The U.S. Department of Homeland Security on Tuesday announced an unprecedented restriction on incoming flights from 10 international airports in eight countries, including Turkey. Under the new rules, passengers will have to place their personal electronic devices larger than a smartphone in their checked baggage. Hours later, the United Kingdom introduced a similar - but suspiciously different - ban on laptops.
On the surface, the electronics ban appears to have been introduced in response to a specific threat. A U.S. official, CNN reported Tuesday evening, claimed that there was "recent intelligence [indicating that] al-Qaida in the Arabian Peninsula (AQAP) was perfecting techniques for hiding explosives in batteries of commercial electronic devices." In other words, terrorists would try to turn laptop batteries into explosives and detonate them aboard U.S.-bound international flights.
So far, so good. But there are obvious problems with the "national security" argument.
First of all, forcing passengers to place their electronic devices in their checked baggage is a terribly ineffective method to prevent a terror attack. It would not take a genius to remotely detonate an improvised explosive device in the cargo compartment or to attach a timer to a laptop battery.
Another problem is that the list of airports covered by the electronics ban makes little sense. At Istanbul International Airport, U.S.-bound passengers are screened at least three times - upon entering the terminal, after passport checks and before boarding the flight. (That's twice the amount of checks at John F. Kennedy Airport in New York.) At each security checkpoint, passengers are expected to turn on their electronic devices to ensure that they do not pose a threat. In addition to standard checks, some passengers are randomly searched before they are allowed aboard the aircraft. At Casablanca's Mohamed V Airport, which is also included in the list, international passengers go through two checkpoints without having to power on their computers and other electronic devices before boarding their flights.
Finally, if U.S. and U.K. authorities are genuinely concerned about an impending terror attack aboard an international flight, it would probably be smarter to expand the ban's scope to cover all airlines - including American and European airlines operating flights to both countries. It is important to recall that the al-Qaida militants who perpetrated the 9/11 terror attacks were aboard American planes. Sixteen years later, there is no reason why terrorists, along with their explosive laptops, should not fly Lufthansa, British Airways, Air France, Delta or United. The selective approach of U.S. and U.K. security experts, coupled with the fact that the U.K. ban includes 14 airlines but does not cover airports in Qatar or the United Arab Emirates, raises questions about their ulterior motives - a trade war.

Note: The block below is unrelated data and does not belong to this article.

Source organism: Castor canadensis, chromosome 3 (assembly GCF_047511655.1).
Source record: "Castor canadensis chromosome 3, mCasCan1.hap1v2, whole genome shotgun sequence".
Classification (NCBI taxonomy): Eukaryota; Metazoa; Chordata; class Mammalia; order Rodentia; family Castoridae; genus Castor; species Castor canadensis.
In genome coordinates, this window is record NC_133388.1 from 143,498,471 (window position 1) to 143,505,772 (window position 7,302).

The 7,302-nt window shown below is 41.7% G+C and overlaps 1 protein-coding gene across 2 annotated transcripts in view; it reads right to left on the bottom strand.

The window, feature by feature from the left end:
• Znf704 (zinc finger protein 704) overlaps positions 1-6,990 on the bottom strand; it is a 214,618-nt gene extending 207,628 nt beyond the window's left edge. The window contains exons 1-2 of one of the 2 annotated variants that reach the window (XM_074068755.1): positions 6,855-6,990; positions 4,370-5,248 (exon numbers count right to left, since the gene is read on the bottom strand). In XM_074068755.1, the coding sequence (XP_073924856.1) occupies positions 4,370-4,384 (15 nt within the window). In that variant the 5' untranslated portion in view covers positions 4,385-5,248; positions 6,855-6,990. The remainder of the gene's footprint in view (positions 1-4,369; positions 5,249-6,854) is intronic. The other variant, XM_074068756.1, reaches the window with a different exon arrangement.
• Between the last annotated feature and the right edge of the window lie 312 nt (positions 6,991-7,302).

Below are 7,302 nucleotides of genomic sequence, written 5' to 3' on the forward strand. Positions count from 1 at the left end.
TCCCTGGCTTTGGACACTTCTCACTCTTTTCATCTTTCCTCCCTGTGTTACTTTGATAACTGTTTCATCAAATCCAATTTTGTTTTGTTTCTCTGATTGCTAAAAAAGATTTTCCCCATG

In the wake of the electronics ban, there is no shortage of experts maintaining that the new restriction is an arbitrary act of protectionism designed to hurt the international competitors of American companies. To be clear, the above-mentioned shortcomings of the restriction supports the claim that Washington and London have just started a trade war to protect American and European airlines from their competitors.
At a time when the Turks are building a new international airport in Istanbul that will be one of the world's largest transit hubs, the idea that Turkish Airlines is being deliberately targeted makes sense to a lot of people. The recent emergence of Turkey's largest city as a leading destination for international travelers, too, raises questions about the laptop ban's unstated goals. In 2015, Istanbul Atatürk became Europe's third largest airport, as 62 million passengers passed through it. And Turkish Airlines was voted Europe's best airline for the sixth consecutive time last year by Skytrax, a leading airline passenger survey organization.
The bottom line is that the electronics ban implies that terrorists hail from certain countries as opposed to others - an assumption that seriously weakens the "national security" argument that U.S. and U.K. officials invoke to defend their actions. Ironically, some of the countries targeted by the ban, including Turkey, remain on the frontlines in the war against Daesh and other terrorist groups in Syria and Iraq.
At the end of the day, starting a trade war could backfire and hurt American and British companies - not to mention the global marketplace itself. As U.S. President Ronald Reagan once said: "The most terrifying words in the English language are: I am from the government and I am here to help." Washington and London should know better.
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